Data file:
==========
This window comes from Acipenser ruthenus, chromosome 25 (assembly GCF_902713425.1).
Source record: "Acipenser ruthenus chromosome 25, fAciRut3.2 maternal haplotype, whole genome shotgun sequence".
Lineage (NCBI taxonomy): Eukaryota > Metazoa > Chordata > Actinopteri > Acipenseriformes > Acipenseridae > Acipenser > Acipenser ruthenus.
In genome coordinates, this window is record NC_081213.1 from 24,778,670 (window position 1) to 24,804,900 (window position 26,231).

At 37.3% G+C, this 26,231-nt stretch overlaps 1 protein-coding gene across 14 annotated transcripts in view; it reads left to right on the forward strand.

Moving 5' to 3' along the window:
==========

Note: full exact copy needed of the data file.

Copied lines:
This window comes from Acipenser ruthenus, chromosome 25 (assembly GCF_902713425.1).
Source record: "Acipenser ruthenus chromosome 25, fAciRut3.2 maternal haplotype, whole genome shotgun sequence".
Lineage (NCBI taxonomy): Eukaryota > Metazoa > Chordata > Actinopteri > Acipenseriformes > Acipenseridae > Acipenser > Acipenser ruthenus.
In genome coordinates, this window is record NC_081213.1 from 24,778,670 (window position 1) to 24,804,900 (window position 26,231).

At 37.3% G+C, this 26,231-nt stretch overlaps 1 protein-coding gene across 14 annotated transcripts in view; it reads left to right on the forward strand.

Moving 5' to 3' along the window: